But River Yeo, South Somerset isn't a natural search term either. The natural disambiguation for UK rivers in ordinary writing is usually the name of the largest place on the river, e.g. the Bristol Avon, the Stratford Avon, the Lapford Yeo, the Barnstaple Yeo.
Rivers are not really "places", and Bristol, Stratford, Lapford and Barnstaple are not "higher-level administrative divisions" than the rivers they are on. The present consensus on disambiguating rivers is at WP:NCRIVER, to use brackets. I'll move this discussion to Wikipedia talk:WikiProject Rivers, to see if others want to change the current guidance.--Mhockey (talk) 21:00, 23 March 2014 (UTC)
Opening up the discussion is a good idea. There is a distinction in the approach taken on UK articles to that taken on articles in the rest of the world. Be useful to have some consistency in the matter. I moved the handful of UK articles I found using brackets, but I didn't move any of the other world articles. The discrepancy is shown clearly on the River Avon disambiguation page. SilkTork ✔Tea time 09:22, 25 March 2014 (UTC)
I don't think the comma notation works well for rivers. The Avon in S Glos/Somerset is often called the "Bristol Avon", but it is not _in_ Bristol, it merely flows through. So I think "Avon, Bristol" is very unnatural. I also think that while it is handy if article titles can be used as is (saving the piped link), this is not a reason for awkward constructions. And thus "Avon (Bristol)" is a better title IMO. Same goes for the others. Imaginatorium (talk) 09:48, 25 March 2014 (UTC)
I'm not saying you are wrong and I'm right - I am explaining why I did the moves, and that the moves made sense to me based on the available information, the way that article naming has developed over the years, and common sense.
If the river is often called "Bristol Avon" then that is an appropriate name for the article, and follows WP:Natural.
I am also saying that there is a discrepancy between the way that river articles are named in the UK and river articles are named in the rest of the world, and so I agree with you that there should be a wider discussion. I may take a look at that discussion later, and add some of my views if it looks appropriate to do so. SilkTork ✔Tea time 10:00, 25 March 2014 (UTC)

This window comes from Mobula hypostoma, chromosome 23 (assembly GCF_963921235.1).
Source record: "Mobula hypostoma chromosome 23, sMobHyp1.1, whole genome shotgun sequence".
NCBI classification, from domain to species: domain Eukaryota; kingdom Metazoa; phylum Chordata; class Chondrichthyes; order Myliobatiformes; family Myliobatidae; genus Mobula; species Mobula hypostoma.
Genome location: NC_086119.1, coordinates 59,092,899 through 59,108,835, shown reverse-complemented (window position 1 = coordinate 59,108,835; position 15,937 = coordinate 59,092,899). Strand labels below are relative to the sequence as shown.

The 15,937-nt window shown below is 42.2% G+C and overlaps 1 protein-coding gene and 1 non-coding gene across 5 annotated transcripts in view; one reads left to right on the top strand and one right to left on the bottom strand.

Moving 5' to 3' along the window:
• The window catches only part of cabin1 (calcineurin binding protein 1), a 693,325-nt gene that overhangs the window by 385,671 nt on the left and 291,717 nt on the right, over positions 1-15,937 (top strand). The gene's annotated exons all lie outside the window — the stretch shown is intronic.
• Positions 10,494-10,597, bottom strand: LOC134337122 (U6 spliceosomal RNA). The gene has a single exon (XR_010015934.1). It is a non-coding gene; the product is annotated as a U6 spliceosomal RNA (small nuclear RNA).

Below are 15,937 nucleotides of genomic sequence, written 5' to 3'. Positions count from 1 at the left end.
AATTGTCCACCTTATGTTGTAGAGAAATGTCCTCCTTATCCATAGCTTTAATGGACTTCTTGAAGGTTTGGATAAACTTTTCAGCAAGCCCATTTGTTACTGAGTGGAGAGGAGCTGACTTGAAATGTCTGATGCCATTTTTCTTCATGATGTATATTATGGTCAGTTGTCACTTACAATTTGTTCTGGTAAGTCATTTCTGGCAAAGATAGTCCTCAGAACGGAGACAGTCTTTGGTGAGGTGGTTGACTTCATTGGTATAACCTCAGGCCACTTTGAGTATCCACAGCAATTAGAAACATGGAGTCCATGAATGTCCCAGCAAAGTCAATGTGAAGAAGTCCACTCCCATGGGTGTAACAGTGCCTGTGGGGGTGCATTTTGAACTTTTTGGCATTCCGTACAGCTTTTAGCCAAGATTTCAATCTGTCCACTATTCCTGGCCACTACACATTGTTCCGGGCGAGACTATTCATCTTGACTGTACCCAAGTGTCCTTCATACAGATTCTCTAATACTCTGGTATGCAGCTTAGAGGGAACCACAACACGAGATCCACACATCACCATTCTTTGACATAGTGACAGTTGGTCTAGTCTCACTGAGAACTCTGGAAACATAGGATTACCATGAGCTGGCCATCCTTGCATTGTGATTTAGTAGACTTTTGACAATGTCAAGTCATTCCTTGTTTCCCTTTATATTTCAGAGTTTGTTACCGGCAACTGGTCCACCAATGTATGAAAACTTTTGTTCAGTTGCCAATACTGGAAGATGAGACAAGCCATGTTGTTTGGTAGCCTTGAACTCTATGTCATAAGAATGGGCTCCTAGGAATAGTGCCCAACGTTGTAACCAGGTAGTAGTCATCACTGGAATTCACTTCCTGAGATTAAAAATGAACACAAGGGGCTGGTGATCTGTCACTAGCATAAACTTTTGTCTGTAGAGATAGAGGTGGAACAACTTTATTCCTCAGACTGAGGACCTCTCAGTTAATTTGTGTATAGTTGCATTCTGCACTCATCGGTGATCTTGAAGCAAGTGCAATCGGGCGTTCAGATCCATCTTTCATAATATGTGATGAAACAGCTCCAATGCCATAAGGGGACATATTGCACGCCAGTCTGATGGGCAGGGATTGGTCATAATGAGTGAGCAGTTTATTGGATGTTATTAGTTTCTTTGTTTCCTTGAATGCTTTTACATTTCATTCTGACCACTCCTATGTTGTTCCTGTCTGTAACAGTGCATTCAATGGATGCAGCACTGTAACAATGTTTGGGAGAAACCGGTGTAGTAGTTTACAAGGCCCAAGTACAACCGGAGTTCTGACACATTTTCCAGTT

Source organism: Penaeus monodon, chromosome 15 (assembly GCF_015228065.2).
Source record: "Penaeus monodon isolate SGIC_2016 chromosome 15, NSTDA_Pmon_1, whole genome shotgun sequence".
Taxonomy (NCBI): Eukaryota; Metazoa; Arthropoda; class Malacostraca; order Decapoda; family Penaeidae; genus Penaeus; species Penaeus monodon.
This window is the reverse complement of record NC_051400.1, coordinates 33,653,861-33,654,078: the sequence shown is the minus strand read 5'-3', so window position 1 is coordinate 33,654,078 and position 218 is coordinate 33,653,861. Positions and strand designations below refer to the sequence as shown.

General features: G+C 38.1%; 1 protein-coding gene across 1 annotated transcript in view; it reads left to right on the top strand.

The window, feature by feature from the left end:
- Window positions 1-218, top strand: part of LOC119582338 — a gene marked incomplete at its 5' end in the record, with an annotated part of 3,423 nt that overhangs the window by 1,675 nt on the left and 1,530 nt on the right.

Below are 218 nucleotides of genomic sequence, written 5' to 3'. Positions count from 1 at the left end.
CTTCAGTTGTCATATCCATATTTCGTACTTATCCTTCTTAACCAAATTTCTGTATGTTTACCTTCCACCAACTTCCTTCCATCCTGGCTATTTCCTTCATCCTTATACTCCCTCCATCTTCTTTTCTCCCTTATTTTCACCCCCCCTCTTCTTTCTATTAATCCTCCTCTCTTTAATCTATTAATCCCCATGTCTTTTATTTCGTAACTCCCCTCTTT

Wikipedia talk:Manual of Style/Lead section#WP:BOLDTITLE and election articles[edit]

I have started a discussion that may interest you at Wikipedia talk:Manual of Style/Lead section#WP:BOLDTITLE and election articles. Anomalocaris (talk) 08:05, 3 April 2014 (UTC)

JJE[edit]

No problem. Dapi89 (talk) 14:40, 12 April 2014 (UTC)

Alberget 4A[edit]

Why did you delete the article Alberget 4A? Now I have to write the same article all over again. Bandy boy (talk) 09:13, 15 April 2014 (UTC)

It is clearly promotional. It has already been speedy deleted from the Swedish Wikipedia. This is a non-notable product. Putting a non-notable product on Wikipedia promotes it, and starts to give it a notability that doesn't exist. When the product becomes notable (it is discussed by reliable independent sources), then you can create it again. Recreating it again with the same content would not be a good idea. SilkTork ✔Tea time 09:54, 15 April 2014 (UTC)

Alberget 4A[edit]

(I re-add this here, to hold the discussion together)

Why did you delete the article Alberget 4A? Now I have to write the same article all over again. Bandy boy (talk) 09:13, 15 April 2014 (UTC)

It is clearly promotional. It has already been speedy deleted from the Swedish Wikipedia. This is a non-notable product. Putting a non-notable product on Wikipedia promotes it, and starts to give it a notability that doesn't exist. When the product becomes notable (it is discussed by reliable independent sources), then you can create it again. Recreating it again with the same content would not be a good idea. SilkTork ✔Tea time 09:54, 15 April 2014 (UTC)
It is not promotional. It has not been deleted from the Swedish Wikipedia, the article by that name which was deleted on Swedish Wikipedia was not about the beer. There is an article about the beer on Swedish Wikipedia now. If you want this deleted, I think you should discuss it first, before you delete it. Bandy boy (talk) 10:07, 15 April 2014 (UTC)

Deletion review for Alberget 4A[edit]

An editor has asked for a deletion review of Alberget 4A. Because you closed the deletion discussion for this page, speedily deleted it, or otherwise were interested in the page, you might want to participate in the deletion review. Bandy boy (talk) 10:16, 15 April 2014 (UTC)